If you suddenly found you could time travel, what good could you hope to do by traveling into the past? Could you time travel to prevent a war or a plague? Would you want to ensure that friendly, intelligent aliens landing on our planet weren’t obliterated by weed-killer? Would you want to change your own history to become richer, more successful, or healthier? Would you try to spare someone close to you a catastrophe?
Some of those things are the goal of my main character, May Gold, in The Renaissance Club (now available for pre-order on Amazon, Barnes & Noble, Apple Books, and Kobo). Time travel has been a philosophical problem ever since someone devised it. It’s the problem I asked myself as I sent May back to the 17th century.
And it’s a question I kept pondering as I thought about George St. James, the club’s guide to Renaissance Italy, and for a few the guide to time traveling.
Why did George have this gift? How did he decide to use it only to aid others? In George’s case, time travel appears to be genetic. His grandmother had the ability, though neither of his parents did. But I’m getting ahead of myself, because that’s not in the prologue of The Renaissance Club. It will appear in my third novel, Time’s Wily Thief, which features George St. James.
In The Renaissance Club, art historian May Gold time travels with George’s aid, and she finds herself face-to-face with her hero, 17th century Italian sculptor Gianlorenzo Bernini. As she goes back and forth into his timeline, she starts trying to change things in his life, to prevent disasters that impeded his art.
Ever since Einstein’s theory gave rise to ideas about time travel, the physical possibilities have been considered–but how about the moral implications? Wouln’t it be like trying to play God to change history–even, let’s say, if you had the good of humanity in mind? Some novels, like H.G. Wells’ The Time Machine, or a new time travel book I loved, The Scribe of Siena, contemplate the repercussions of visiting other times and trying to change things. But what would time travel do to you as an individual? How might it change you, and would those changes be for good or ill?
That’s how I began to explore George St. James’ time traveling ability. In the Prologue to The Renaissance Club, we get a taste of the origin and ramifications of his talent. Here’s a taste of George’s relationship to time.
The Renaissance Club – Prologue
Where for others time was orderly, time had always been disorderly for George, even
as a child. He had trouble keeping events in a straight line. For George, it sometimes did a backflip or side step. Where most children would be late to class, or show up eagerly early, George could be sitting in the classroom and suddenly find himself somewhere else. He went beyond woolgathering into timegathering.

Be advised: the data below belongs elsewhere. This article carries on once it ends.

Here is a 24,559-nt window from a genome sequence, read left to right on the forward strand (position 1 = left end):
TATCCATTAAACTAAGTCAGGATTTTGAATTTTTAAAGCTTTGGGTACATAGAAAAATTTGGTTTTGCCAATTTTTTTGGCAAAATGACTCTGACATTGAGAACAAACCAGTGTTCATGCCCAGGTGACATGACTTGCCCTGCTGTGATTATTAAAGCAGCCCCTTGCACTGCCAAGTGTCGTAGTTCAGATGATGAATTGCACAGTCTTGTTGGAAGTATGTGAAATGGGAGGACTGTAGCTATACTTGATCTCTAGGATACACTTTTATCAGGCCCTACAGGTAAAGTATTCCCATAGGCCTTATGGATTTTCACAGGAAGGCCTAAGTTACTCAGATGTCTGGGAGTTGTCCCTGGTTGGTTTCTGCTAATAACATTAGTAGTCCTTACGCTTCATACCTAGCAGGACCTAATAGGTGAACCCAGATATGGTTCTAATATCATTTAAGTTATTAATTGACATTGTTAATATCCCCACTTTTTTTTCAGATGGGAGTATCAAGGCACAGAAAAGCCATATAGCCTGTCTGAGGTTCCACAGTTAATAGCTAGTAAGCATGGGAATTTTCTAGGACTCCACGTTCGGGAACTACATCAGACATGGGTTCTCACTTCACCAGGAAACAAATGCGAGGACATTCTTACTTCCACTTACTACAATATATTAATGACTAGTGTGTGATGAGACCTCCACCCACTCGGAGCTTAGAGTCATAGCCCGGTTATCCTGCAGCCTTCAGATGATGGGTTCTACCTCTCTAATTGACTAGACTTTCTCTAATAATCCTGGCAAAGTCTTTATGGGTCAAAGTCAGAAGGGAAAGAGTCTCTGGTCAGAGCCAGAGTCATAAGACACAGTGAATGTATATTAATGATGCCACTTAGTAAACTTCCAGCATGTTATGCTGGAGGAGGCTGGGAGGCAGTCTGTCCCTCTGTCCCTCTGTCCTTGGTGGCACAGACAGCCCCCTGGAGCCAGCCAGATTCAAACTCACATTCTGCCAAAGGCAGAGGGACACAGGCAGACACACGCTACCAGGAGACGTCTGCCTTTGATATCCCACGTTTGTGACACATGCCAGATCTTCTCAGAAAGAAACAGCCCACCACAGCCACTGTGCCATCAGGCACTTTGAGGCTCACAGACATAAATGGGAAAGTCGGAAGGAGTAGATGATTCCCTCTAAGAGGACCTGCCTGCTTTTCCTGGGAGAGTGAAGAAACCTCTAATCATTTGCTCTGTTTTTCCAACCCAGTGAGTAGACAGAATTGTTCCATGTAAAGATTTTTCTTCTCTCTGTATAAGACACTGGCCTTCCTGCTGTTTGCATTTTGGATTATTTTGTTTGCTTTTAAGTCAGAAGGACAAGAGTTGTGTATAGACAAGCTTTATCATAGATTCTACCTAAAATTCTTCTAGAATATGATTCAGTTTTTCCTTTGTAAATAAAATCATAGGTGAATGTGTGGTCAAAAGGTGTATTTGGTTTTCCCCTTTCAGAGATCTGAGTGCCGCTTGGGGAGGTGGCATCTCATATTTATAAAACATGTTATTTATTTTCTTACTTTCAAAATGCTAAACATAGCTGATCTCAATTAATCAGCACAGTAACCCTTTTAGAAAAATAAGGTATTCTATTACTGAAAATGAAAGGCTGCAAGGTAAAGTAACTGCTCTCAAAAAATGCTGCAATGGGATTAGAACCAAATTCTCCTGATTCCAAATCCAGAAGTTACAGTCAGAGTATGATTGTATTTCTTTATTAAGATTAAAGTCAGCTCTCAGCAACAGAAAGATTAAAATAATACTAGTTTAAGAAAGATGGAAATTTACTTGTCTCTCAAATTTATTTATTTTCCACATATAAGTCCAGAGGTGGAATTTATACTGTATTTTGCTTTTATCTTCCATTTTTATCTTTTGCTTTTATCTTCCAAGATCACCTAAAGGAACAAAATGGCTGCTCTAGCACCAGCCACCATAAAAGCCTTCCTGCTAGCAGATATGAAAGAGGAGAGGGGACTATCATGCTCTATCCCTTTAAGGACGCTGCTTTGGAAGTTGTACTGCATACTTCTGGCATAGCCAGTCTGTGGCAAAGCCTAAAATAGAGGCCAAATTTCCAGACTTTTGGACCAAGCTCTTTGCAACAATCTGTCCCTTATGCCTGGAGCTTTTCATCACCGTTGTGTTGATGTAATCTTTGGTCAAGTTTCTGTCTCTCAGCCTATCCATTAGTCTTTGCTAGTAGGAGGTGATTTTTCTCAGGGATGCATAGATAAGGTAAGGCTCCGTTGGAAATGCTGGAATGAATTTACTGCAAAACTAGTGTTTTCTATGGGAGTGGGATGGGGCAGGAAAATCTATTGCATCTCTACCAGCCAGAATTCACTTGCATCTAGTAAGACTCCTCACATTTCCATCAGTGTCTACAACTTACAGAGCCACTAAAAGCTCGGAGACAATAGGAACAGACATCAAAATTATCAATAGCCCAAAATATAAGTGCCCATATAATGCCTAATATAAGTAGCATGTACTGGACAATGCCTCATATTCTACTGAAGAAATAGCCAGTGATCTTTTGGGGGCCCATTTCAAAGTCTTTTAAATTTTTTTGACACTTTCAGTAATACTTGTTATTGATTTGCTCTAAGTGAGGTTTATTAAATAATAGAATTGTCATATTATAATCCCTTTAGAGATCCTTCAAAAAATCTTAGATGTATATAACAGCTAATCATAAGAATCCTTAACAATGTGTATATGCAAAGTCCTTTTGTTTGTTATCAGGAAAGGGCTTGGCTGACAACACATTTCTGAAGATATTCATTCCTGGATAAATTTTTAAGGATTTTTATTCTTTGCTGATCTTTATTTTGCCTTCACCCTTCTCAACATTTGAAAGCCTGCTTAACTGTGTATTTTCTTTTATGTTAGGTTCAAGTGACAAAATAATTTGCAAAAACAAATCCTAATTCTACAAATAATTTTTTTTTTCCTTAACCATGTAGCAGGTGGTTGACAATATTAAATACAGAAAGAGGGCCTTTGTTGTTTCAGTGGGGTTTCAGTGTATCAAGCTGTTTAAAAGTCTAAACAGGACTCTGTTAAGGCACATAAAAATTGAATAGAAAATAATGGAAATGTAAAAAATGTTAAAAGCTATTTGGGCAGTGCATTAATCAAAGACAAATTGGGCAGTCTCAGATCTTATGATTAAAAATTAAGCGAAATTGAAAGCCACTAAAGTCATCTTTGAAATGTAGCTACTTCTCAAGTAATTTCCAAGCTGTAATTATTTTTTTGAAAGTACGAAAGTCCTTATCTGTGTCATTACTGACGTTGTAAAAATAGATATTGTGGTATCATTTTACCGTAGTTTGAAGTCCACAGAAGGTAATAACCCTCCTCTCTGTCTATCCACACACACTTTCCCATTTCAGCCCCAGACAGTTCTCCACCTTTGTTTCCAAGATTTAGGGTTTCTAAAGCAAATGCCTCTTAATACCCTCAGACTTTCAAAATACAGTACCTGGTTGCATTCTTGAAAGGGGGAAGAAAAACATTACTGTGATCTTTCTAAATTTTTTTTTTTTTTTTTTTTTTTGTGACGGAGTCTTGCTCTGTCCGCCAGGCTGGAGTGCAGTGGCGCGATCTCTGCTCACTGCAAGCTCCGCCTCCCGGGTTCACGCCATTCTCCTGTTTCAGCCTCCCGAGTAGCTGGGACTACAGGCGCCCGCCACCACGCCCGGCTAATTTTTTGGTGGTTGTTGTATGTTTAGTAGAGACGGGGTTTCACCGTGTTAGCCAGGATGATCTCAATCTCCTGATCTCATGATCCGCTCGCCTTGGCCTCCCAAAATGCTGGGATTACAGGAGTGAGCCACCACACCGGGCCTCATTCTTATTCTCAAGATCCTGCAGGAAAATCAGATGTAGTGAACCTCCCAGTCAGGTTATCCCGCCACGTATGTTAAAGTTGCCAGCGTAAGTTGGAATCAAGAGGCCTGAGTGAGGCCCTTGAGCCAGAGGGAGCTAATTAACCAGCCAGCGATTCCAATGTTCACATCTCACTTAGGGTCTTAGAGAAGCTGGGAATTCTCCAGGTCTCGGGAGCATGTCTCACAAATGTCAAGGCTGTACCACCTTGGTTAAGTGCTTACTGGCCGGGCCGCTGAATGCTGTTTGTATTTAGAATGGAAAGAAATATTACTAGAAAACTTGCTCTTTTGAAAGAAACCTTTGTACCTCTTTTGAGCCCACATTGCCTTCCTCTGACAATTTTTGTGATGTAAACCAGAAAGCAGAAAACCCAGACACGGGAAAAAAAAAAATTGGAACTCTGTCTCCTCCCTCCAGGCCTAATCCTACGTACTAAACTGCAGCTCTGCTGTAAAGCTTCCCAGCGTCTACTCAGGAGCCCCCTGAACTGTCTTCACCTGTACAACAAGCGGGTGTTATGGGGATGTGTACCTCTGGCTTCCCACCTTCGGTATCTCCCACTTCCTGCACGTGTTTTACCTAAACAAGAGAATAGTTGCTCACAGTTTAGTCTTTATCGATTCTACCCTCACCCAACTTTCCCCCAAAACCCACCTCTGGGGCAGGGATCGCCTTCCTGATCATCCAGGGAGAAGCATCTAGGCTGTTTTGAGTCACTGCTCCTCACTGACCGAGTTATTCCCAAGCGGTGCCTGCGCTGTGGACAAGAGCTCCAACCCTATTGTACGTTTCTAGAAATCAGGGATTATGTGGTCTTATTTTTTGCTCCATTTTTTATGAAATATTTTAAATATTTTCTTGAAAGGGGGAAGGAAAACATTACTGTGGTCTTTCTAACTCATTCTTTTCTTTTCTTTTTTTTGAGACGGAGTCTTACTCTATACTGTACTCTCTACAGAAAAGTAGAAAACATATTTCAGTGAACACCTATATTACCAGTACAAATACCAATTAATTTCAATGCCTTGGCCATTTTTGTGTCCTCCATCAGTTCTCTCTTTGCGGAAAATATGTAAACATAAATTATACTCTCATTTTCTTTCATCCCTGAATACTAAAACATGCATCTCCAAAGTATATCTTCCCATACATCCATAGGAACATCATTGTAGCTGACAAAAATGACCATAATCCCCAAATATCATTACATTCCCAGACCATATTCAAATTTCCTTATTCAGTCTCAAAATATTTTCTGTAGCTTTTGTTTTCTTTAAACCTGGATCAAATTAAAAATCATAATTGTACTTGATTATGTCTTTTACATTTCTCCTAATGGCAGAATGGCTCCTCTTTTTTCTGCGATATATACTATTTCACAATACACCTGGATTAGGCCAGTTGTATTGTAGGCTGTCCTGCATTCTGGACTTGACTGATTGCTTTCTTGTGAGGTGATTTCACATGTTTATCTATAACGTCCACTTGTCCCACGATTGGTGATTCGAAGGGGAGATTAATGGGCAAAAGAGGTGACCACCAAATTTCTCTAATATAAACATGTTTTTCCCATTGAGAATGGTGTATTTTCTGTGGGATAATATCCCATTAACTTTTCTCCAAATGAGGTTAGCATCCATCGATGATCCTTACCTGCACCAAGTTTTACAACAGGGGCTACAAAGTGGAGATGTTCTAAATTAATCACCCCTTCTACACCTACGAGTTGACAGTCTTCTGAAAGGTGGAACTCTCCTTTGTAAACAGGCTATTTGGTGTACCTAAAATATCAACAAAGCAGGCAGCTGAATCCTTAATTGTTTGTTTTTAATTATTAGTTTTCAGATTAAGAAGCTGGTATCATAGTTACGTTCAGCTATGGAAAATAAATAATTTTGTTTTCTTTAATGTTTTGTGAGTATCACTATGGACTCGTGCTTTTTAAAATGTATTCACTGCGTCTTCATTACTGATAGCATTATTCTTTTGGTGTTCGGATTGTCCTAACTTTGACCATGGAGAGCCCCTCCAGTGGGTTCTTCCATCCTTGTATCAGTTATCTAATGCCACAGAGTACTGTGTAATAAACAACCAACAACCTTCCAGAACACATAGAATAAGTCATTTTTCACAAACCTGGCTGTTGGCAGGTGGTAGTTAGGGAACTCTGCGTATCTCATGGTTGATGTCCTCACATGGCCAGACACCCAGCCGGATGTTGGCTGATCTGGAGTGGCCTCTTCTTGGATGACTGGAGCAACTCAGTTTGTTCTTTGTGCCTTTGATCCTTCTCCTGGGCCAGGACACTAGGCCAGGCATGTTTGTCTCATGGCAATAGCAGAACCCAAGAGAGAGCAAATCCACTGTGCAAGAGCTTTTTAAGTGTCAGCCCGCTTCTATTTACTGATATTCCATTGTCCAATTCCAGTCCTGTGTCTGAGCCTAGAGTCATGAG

He discovered he hadn’t been missing for long, because time on the flip side was different than in the present. But once a teacher caught him having been absent, and she accused him of sneaking out of the room. She asked him point blank what he was thinking about right now.
He answered with cheerful honesty. “I wasn’t gone long, and I wasn’t woolgathering, Mrs. Smith. I was talking to Julius Caesar’s youngest slave.”
He was sent to the principal for telling outrageous fibs. The second, third, and fourth time it happened, he learned from a friend that he had only been gone a short time. He then took care to prepare an excuse, such as having slipped away to the bathroom or to see what was going on in the hallway because he heard someone crying. Once the teacher asked in a warning tone if he wanted to concoct any more lies.
George said, “No, ma’am.”
Later, he asked other daydreamers from class where they had gone. They said things like, to the clouds, or thinking about breakfast.
Years later, after meeting many people on his time travels, he realized he wasn’t daydreaming in the same way. He learned to not talk about his adventures, but to write about them. Doing so, he eventually became a history scholar.
It made sense to George that time often found him and made him do a backflip or a side step. He was always meeting fascinating people. Once he met a delightful man, a poet, in nineteenth-century India, who seemed to understand him. The poet told him, “Let your life lightly dance on the edges of Time, like dew on the tip of a leaf.” He suggested George start writing poetry and looking for poetry in the world around him. It was there, he advised George, but most people couldn’t see its rhythms and order, because they hadn’t cultivated silence or made friends with time.